Critical Condition: Halt and Catch Fire

Halt and Catch Fire (S0H0, 9.30 Wednesdays)

Halt and Catch Fire is both a retro pleasure and a forward-looking gem … Halt picks up its third season in 1986, a few months after the gang from the tech company Mutiny made the trip from Texas to San Francisco … There are many things to love about Halt — it has a great soundtrack littered with some of the best pop songs of the era, and unlike so many ambitious dramas these days, each episode clocks in at 43 minutes. I could hug Halt for not being awkwardly crammed with indulgent digressions, for not revolving around murder and other grim things, and for having episodes of reasonable length that arrive complete with beginnings, middles and endings.” — Variety.

“AMC’s 1980s technology drama  returns with yet another system upgrade that builds on some of season two’s notable improvements. The show’s bugs and glitches also persist, but, if nothing else, Halt and Catch Fire has become an above-average specimen of ‘slow television,’ should you want such a thing in your life … There are even better ways to get an ’80s fix, starting with Netflix’s Stranger Things; aside from the occasional inspired hairstyle and music cue, Halt and Catch Fire’s sense of period detail has never seemed adequately obsessive. Yet I also find that the show has smoothed out enough kinks to become compelling on its own terms, which is often the case with slower shows.” — The Washington Post.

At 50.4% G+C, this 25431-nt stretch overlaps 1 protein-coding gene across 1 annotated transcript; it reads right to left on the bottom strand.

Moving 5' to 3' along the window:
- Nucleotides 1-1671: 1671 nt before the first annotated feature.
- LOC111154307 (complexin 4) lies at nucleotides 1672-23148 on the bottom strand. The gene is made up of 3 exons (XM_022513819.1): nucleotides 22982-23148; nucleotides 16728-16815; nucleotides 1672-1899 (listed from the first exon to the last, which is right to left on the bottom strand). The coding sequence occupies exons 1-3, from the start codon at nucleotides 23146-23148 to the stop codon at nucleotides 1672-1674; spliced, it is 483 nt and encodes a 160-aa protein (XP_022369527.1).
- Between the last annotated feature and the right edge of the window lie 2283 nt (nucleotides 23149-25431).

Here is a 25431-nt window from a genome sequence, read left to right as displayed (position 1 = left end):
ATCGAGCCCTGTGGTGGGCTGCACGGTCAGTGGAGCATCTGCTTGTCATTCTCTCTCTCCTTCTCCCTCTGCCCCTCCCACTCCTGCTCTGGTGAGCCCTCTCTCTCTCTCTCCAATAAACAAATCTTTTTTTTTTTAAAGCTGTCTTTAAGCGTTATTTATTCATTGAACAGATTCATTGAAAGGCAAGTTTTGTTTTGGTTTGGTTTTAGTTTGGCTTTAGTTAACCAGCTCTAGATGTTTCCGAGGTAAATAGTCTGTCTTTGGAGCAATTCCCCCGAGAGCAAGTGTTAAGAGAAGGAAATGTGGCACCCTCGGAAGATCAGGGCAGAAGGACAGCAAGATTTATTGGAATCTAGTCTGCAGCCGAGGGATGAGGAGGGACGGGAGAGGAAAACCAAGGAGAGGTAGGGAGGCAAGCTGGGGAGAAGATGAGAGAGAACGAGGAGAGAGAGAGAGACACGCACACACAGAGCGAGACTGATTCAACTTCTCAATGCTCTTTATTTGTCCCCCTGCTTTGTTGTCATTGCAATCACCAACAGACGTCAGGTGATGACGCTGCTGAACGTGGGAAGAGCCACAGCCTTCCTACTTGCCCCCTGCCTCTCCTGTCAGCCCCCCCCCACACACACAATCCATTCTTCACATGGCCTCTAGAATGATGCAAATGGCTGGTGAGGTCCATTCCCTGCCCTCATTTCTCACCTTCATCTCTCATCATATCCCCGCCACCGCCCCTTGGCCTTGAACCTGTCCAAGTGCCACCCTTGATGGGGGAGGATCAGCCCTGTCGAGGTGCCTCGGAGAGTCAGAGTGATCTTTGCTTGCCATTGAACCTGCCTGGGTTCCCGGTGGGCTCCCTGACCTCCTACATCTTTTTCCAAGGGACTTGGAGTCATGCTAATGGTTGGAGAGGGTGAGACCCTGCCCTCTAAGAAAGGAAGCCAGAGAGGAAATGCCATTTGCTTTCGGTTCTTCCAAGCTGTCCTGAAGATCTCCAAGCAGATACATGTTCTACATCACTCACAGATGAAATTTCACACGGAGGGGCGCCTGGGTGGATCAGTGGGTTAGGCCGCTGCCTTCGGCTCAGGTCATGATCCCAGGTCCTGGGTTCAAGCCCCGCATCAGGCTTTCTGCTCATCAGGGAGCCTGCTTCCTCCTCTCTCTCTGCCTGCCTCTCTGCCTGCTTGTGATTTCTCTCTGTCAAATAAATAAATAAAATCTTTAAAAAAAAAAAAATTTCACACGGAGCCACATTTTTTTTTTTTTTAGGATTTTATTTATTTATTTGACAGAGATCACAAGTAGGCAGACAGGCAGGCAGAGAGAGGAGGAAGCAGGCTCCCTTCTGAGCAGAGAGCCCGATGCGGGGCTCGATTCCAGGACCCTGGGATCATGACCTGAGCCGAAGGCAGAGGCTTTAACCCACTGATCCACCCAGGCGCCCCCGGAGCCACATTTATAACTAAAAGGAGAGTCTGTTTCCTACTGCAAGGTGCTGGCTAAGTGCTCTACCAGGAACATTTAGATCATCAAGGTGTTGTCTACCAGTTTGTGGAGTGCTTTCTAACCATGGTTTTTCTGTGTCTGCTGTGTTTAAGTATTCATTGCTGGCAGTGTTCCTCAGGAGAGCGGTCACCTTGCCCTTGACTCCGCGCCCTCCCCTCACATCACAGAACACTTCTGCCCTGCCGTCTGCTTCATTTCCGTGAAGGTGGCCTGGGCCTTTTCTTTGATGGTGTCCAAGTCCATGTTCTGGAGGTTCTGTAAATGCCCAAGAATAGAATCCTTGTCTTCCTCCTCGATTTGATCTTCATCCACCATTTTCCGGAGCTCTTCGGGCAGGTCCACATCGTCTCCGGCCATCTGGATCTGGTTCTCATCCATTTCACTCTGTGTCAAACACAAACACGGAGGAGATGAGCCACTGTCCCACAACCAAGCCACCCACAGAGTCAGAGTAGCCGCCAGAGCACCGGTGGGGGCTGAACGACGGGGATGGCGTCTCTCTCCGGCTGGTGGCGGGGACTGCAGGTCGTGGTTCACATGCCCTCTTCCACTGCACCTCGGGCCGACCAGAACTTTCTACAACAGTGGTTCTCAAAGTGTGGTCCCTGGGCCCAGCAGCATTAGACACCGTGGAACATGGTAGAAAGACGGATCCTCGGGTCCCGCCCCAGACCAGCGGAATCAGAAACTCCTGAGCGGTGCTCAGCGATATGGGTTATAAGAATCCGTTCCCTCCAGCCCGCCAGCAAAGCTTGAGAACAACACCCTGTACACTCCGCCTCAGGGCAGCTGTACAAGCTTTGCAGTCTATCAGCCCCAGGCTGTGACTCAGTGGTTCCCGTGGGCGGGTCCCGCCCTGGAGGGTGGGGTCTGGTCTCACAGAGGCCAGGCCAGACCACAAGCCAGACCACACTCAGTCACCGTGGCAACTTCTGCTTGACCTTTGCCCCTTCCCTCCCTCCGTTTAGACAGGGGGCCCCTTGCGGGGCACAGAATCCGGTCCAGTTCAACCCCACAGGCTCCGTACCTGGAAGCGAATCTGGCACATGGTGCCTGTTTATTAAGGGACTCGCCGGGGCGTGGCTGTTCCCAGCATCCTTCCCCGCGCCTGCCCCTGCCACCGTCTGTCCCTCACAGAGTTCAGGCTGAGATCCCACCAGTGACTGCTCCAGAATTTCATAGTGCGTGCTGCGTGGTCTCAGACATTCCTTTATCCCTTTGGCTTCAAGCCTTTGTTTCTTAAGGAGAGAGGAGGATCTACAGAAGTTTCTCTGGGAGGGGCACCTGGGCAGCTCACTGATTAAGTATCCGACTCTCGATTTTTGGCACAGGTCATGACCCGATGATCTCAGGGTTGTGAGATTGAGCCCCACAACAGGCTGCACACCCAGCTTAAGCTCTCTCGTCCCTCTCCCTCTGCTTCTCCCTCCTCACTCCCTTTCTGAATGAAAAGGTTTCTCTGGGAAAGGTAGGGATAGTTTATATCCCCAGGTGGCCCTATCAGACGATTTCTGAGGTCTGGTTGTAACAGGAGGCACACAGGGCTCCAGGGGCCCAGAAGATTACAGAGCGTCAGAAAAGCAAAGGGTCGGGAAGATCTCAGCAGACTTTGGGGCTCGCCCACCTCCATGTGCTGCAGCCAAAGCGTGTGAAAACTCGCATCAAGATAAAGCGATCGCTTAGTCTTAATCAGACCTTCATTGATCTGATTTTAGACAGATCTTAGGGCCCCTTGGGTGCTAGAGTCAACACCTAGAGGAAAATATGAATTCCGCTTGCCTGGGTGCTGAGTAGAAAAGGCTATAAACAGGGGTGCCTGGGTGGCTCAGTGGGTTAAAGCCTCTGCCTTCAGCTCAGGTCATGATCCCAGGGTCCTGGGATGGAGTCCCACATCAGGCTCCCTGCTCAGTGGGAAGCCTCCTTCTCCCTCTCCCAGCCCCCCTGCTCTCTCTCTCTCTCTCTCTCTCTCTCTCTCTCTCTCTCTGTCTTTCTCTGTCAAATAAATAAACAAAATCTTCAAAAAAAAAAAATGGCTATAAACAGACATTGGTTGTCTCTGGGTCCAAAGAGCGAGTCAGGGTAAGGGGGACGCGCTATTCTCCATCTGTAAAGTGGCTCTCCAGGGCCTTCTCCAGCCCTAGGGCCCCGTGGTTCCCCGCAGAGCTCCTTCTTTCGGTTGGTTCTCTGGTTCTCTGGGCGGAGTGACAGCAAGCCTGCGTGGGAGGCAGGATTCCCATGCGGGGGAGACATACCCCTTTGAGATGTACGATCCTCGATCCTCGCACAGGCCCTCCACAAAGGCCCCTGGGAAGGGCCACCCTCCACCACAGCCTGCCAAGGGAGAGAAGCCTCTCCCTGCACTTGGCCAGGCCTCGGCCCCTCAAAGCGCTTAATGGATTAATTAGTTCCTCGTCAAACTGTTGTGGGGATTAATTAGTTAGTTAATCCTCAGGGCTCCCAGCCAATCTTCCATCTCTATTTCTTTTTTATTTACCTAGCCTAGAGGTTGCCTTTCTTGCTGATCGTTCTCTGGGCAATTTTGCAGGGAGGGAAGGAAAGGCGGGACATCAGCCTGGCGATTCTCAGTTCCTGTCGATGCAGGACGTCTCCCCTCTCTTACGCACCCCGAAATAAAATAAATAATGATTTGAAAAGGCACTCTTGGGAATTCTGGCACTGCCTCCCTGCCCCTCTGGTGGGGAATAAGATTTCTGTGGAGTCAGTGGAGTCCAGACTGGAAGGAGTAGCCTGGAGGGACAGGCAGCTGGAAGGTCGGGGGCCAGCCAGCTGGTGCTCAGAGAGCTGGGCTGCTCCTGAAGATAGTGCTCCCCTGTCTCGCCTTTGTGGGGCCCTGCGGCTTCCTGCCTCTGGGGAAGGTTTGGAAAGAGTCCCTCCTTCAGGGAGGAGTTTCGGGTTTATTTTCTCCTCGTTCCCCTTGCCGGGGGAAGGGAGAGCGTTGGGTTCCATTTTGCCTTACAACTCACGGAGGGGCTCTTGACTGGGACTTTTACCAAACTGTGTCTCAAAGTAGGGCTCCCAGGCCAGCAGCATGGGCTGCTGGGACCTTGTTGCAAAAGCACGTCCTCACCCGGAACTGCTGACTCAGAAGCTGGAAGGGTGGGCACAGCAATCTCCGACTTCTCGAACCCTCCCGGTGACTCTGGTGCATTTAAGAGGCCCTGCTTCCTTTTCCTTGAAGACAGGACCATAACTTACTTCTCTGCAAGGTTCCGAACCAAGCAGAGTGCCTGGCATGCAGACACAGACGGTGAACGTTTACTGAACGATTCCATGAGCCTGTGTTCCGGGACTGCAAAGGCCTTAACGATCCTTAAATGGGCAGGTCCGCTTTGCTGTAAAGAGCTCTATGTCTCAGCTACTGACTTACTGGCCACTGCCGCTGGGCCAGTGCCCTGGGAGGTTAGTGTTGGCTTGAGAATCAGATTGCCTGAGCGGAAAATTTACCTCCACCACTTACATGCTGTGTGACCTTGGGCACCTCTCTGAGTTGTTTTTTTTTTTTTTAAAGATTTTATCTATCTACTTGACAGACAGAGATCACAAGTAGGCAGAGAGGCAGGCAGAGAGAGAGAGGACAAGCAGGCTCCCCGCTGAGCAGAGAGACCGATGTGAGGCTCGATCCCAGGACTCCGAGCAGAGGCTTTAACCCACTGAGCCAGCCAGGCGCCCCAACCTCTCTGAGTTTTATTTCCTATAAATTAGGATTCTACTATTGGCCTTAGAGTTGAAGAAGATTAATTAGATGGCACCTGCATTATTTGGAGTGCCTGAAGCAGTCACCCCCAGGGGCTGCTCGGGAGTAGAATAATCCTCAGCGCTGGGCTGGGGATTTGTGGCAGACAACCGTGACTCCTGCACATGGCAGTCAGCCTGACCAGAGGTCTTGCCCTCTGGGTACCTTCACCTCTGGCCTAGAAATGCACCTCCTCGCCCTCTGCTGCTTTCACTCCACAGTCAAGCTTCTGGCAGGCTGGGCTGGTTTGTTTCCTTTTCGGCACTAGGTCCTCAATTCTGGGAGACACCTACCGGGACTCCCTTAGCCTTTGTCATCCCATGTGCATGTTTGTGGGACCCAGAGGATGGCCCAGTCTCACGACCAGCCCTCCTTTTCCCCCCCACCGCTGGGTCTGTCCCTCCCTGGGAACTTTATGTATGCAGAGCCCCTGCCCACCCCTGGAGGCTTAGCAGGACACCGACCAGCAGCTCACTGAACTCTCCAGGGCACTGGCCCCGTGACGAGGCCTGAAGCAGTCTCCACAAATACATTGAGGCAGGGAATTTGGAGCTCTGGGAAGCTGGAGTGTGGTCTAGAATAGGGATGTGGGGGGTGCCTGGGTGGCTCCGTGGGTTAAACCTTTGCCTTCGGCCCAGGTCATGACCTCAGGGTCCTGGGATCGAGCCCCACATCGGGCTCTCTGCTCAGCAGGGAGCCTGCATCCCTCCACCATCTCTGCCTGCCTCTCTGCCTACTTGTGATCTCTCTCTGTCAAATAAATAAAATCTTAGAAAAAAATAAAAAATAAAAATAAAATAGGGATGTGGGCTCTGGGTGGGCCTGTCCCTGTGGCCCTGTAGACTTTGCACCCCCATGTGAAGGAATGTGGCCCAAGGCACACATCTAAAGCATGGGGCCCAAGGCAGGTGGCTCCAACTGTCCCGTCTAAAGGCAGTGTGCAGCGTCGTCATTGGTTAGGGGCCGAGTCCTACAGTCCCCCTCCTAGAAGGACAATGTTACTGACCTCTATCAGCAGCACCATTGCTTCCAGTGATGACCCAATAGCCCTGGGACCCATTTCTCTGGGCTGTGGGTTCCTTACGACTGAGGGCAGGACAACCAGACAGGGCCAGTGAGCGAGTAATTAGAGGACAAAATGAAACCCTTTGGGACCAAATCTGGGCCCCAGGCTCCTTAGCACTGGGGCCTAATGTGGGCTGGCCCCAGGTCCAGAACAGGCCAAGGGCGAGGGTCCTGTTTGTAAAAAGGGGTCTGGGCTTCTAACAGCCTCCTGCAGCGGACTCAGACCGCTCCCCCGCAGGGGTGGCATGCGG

“This season of Halt and Catch Fire, which returns with a pair of back-to-back episodes, covers familiar thematic ground while remaining a very good period piece that traces the rise of digital technology and simultaneously uses it as a metaphor to explore its characters’ frailties. It’s also a show that hits you in the brain cells more often than the feels, which means that, like many current dramas, it’s more likely to inspire admiration than passion.” — New York magazine.

“The new season takes time to reset, and the movement in the early episodes is slow. The character dynamics are solid, though, and the ’80s details continue to be spot on. (At a fancy Valley restaurant, Donna stumbles over the pronunciation of a trendy new dish: risotto.) But any well-produced period piece can recreate bygone days. Halt lets you see them as the cusp of bracing change. The real product in its tech business isn’t hardware or software — it’s tomorrow, and Halt and Catch Fire makes its past future feel dewy and new.” — New York Times.

Halt and Catch Fire is still set so early in computer revolution and I have no doubt there are more stories to tell with these characters. After a first season spent finding itself, that initial renewal felt like a blessing. The next renewal felt like recognition for a job well done. Now it’s time for audiences to find the show. It’s not too late to watch the first 20 episodes, but if it’ll guarantee new eyeballs, I’d allow viewers to just jump in with the third season premiere. You’ll figure it out … It’s really one of the better dramas on TV.” — The Hollywood Reporter.

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